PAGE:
2. Nutrient.

3. An inert growing media. Vermiculite is great stuff which costs $40 per sack at hydroponics stores. Mix this with other materials such as sand to give your medium a bit of weight.

If you don’t have any media you can improvise. If say, you live near sand dunes, you won’t need any media, just pour nutrient into the sand and plant your crop. If you have a water container you can run a hose from it and drip feed your plants. Such basic technology is all that is needed.

Once you know the simple principles, as outlined above, your imagination is the only limit.

Containers are also cheap, you just have to shop around. When shopping for food the other night I saw some containers highly suitable for hydroponic growing in Go Lo. They were only $2 each, and I saw a very savvy old lady buying them. Alternatively you can cut the tops of 2 litre plastic milk containers, fill them full of media, half bury these in the soil and grow.

To illustrate how potent this method of growing is, I once put a bucket of old perlite in my back yard, that I had grown a previous plant in. Two years later there was an 8 foot gum tree growing in it, that had broken through the bottom of the bucket and is now well on it’s way to becoming a beautiful tree. I didn’t do anything except put the bucket in a corner of the yard.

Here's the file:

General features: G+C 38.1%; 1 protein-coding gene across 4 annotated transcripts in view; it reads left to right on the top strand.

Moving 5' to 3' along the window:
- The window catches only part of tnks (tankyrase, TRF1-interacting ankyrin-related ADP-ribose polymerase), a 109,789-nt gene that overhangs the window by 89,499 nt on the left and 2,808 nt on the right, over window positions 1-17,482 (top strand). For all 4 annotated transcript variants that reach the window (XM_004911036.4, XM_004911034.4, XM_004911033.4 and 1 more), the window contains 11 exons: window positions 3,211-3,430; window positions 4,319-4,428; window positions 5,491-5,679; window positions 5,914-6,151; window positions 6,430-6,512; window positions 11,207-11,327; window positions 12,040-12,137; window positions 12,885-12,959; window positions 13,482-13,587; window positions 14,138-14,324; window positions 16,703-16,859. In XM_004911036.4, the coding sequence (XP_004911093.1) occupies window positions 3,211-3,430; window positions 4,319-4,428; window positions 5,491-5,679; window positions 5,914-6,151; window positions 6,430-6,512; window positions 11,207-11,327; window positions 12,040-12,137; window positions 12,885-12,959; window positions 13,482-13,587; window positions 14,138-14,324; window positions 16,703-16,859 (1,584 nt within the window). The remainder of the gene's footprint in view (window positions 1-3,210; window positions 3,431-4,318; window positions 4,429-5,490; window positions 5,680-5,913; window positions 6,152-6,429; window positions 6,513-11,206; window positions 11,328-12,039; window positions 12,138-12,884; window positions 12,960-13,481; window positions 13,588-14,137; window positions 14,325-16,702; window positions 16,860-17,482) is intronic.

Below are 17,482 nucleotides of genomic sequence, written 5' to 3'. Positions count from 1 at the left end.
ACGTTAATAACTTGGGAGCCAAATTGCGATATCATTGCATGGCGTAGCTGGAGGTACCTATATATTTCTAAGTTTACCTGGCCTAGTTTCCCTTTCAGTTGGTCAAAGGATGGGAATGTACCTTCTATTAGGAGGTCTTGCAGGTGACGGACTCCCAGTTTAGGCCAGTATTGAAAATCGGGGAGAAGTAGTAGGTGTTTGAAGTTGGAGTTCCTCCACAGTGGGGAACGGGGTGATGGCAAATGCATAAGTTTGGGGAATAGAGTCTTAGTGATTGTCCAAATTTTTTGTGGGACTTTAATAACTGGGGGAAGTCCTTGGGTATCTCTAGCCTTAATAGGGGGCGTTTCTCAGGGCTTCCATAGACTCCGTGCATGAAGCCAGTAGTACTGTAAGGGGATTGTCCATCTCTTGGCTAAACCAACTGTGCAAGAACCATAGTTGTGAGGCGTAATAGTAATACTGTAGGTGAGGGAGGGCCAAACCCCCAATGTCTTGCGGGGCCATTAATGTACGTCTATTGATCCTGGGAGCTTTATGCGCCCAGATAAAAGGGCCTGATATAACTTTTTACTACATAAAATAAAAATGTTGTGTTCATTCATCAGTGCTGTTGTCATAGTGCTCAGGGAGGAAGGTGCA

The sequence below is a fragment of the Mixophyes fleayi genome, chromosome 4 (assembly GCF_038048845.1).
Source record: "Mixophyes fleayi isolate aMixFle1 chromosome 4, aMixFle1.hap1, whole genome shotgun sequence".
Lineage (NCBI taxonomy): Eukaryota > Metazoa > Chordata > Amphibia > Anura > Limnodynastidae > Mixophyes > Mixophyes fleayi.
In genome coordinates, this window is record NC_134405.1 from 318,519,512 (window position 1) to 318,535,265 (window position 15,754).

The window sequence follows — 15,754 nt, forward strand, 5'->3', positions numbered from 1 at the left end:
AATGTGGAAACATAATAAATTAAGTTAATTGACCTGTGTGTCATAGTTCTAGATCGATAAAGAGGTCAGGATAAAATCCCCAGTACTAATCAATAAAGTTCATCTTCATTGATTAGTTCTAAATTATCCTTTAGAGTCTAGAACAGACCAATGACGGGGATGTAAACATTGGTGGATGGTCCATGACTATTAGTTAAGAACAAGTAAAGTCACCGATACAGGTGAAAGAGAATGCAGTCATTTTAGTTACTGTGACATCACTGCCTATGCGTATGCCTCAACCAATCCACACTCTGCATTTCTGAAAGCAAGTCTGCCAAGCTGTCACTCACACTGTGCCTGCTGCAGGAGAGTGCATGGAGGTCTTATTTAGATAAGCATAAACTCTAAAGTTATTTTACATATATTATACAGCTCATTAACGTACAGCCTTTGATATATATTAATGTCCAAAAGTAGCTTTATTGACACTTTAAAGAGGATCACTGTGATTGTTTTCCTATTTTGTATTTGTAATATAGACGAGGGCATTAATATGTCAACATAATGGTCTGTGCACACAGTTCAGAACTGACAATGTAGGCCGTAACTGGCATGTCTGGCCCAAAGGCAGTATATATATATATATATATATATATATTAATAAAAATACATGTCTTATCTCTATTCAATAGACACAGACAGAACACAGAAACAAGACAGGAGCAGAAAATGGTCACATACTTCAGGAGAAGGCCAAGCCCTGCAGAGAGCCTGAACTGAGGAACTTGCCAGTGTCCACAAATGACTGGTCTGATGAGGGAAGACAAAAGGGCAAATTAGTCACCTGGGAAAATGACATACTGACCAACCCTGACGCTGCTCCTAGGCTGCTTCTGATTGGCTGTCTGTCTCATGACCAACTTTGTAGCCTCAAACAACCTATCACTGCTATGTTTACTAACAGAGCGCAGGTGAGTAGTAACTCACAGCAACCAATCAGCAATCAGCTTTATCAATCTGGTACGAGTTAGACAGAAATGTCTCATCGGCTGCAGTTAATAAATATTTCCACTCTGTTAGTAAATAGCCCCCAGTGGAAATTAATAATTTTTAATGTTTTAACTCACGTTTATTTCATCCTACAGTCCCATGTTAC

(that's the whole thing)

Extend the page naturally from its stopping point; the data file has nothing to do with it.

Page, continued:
Can you use urine as a hydroponic nutrient?

NASA in the United States conducted the first controlled studies of using human waste as a hydroponic nutrient solution for growing food plants in the 1970’s and 80’s.

"Urine is approximately 95% water, 2.5% urea, and 2.5% contains a mixture of minerals and organic substances such as hormones, amino acids, enzymes etc. When properly diluted with water, urine makes an excellent fertiliser. To demonstrate, NASA scientists grew vegetables such as cherry tomatoes and string beans using a hydroponic solution of 0.5% urine and tap water. It was pumped through the plant roots for 15 minutes every hour. After about four months, the cherry tomatoes had produced an average of 210 tomatoes per vine with a total plant height of about 11 feet."